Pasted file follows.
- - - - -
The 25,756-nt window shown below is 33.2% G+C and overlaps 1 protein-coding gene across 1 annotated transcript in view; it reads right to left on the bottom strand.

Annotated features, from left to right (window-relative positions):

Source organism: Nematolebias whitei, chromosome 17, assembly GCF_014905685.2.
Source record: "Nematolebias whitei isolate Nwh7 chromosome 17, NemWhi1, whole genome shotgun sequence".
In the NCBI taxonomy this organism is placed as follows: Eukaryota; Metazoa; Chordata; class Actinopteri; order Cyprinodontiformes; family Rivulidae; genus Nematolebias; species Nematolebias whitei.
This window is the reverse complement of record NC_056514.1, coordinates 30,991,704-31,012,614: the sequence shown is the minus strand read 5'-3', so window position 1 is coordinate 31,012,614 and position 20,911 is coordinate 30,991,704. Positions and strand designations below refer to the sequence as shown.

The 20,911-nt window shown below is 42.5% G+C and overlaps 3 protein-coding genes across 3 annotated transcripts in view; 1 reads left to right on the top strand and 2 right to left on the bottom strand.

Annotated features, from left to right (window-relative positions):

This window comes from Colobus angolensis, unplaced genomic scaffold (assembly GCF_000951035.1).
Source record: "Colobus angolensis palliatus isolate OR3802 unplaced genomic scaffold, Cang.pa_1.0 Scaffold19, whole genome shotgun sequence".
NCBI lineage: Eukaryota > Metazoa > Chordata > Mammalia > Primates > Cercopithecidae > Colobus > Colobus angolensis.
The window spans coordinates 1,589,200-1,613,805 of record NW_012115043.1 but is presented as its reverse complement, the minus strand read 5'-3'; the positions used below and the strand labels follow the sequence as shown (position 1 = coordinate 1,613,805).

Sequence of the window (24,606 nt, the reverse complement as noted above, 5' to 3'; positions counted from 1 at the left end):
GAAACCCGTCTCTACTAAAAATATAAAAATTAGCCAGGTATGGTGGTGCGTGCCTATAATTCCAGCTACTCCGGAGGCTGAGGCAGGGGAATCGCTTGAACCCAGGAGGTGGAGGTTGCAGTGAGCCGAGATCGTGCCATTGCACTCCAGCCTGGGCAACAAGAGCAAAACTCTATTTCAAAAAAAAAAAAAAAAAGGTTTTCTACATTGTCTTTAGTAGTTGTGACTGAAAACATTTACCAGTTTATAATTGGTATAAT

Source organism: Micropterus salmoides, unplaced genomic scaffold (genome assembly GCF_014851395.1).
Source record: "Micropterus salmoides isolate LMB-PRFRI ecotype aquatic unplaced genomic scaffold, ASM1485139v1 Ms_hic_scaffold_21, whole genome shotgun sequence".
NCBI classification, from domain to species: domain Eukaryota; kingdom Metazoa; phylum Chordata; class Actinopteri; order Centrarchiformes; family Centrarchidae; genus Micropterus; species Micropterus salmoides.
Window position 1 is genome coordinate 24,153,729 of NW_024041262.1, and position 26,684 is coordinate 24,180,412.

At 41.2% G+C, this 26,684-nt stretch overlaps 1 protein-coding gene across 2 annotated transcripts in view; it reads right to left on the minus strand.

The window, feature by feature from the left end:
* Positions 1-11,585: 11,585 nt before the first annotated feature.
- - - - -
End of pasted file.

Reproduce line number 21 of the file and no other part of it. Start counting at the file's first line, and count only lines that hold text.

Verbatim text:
* Positions 1-11,585: 11,585 nt before the first annotated feature.